Top-Down Investing: Definition, Example, Vs. Bottom-Up

What Is Top-Down Investing?

Top-down investing is an investment analysis approach that focuses on the macro factors of the economy, such as GDP, employment, taxation, interest rates, etc. before examining micro factors such as specific sectors or companies.

Key Takeaways

  • Top-down investing focuses on the macro factors of the economy, such as GDP, before examining micro factors such as specific sectors or companies.
  • Top-down can be contrasted to bottom-up investing, which prioritizes the performance and fundamentals of individual companies before going to macro factors. 
  • Top-down investing can help investors economize on the time and attention they have to bring to bear on their investments, but can also miss out on potentially profitable individual investments. 

Understanding Top-Down Investing

Top-down investing prioritizes macroeconomic, national, or market-level factors. It can be contrasted with the bottom-up approach, which starts first with a company's fundamentals, where most of the emphasis is put, and then works its way up through the structural hierarchy, looking at macro-global economic factors last, if at all.

When looking at the bigger picture, investors use macroeconomic variables, such as GDP, trade balances, currency movements, inflation, interest rates, and other aspects of the economy. After looking at the big-picture conditions around the world, analysts next examine the general market conditions to identify high-performing sectors, industries, or regions within the macroeconomy. The goal is to find particular industrial sectors that are forecast to outperform the market.

Based on these factors, top-down investors allocate investments to outperforming economic regions rather than betting on specific companies. For example, if economic growth in Asia is better than the domestic growth in the United States, an investor might shift their assets internationally by purchasing exchange-traded funds (ETFs) that track specific Asian countries. From this point, they can drill down into specific companies to choose potentially successful ones as investments by looking last at their fundamentals.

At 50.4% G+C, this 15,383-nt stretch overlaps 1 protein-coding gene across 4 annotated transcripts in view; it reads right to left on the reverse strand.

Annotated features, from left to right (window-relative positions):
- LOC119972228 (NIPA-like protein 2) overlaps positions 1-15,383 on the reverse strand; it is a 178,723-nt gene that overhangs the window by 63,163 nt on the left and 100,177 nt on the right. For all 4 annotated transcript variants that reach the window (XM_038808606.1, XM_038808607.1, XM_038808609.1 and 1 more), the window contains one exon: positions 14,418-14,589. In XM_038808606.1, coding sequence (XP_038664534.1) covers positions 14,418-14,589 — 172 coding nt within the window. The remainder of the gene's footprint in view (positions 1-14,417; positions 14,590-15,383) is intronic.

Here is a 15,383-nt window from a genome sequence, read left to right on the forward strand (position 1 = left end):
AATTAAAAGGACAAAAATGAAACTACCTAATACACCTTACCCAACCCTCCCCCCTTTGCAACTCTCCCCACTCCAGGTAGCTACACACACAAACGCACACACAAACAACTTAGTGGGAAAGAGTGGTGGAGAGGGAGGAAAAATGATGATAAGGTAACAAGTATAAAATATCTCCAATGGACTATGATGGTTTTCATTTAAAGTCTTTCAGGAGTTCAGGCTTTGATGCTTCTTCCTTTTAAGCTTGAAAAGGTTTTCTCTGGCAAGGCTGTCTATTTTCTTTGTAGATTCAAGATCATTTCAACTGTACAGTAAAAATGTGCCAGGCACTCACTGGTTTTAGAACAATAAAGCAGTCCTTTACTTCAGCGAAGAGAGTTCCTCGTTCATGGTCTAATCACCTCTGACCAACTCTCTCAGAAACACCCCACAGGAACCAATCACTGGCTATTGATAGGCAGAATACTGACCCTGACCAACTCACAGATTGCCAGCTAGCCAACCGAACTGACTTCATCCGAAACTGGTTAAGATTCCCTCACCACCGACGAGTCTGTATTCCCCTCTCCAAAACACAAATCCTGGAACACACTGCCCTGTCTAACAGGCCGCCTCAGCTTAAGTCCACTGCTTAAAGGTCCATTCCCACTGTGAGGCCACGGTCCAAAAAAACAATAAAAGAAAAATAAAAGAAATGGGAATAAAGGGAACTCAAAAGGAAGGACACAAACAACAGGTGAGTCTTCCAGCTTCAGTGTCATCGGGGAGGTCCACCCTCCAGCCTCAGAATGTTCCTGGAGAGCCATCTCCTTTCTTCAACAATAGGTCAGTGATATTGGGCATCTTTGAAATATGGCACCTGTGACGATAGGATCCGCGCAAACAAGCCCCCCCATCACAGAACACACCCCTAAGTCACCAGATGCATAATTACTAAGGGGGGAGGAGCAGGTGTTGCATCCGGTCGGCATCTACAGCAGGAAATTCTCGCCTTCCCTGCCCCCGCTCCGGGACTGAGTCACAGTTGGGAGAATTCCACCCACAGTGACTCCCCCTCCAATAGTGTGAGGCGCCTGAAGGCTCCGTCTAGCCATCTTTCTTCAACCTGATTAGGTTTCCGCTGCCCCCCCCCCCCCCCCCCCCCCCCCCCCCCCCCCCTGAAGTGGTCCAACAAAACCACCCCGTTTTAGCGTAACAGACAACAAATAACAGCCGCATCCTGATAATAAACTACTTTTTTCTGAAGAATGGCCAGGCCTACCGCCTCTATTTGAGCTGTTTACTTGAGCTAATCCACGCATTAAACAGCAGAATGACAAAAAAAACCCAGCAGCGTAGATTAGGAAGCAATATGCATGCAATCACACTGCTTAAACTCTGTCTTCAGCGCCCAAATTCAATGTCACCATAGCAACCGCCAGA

Top-down investing can make more efficient use of an investor’s time by looking at large-scale economic aggregates before choosing regions or sectors and then specific companies as opposed to starting out with the entire universe of individual companies' stocks. However, it may also miss out on a large number of potentially profitable opportunities by eliminating specific companies that outperform the general market. 

Top-Down vs. Bottom-Up

Bottom-up investing is the opposite strategy to top-down. Practitioners of the bottom-up approach ignore macroeconomic factors and instead look at microeconomic factors that affect specific companies they're watching.

Top-down investing may produce a more long-term strategic portfolio and favor passive indexing strategies, while a bottom-up approach may lead to more tactical, actively-managed strategies. Top-down portfolios often consist largely of index funds that track specific regions or industrial sectors and may include commodities, currencies, and some individual stocks. Bottom-up style portfolios often have a much larger share of individual stocks. 

For example, a bottom-up investor chooses a company and then looks at its financial health, supply, demand, and other factors over a specified time period. Although there is some debate as to whether the top-down approach is better than the bottom-up strategy, many investors have found top-down strategies useful in determining the most promising sectors in a given market.

Top-Down Investing Example

As an example of top-down investing, UBS Group AG (UBS) hosted its 2016 UBS CIO Global Forum in Beverly Hills, CA, to help investors navigate the economic environment at the time. The forum addressed macroeconomic factors that affect markets, including international government policy, central bank policy, international market performance, and the effects of the Brexit vote on the global economy. The way in which UBS addressed these economic factors points to a top-down investment strategy.

Jeremy Zirin, a wealth manager who is part of UBS Wealth Management Americas, reflected on the benefits of top-down investing at the forum. Consumer discretionary stocks looked attractive to Zirin and his team, who implemented a top-down approach to identify strong consumer discretionary investments. His team took into account the above macroeconomic factors and saw that consumer discretionary was insulated from international risks and was bolstered by American consumers' spending power. Identifying this sector allowed him and his team ultimately to identify Home Depot (HD) as a good investment.

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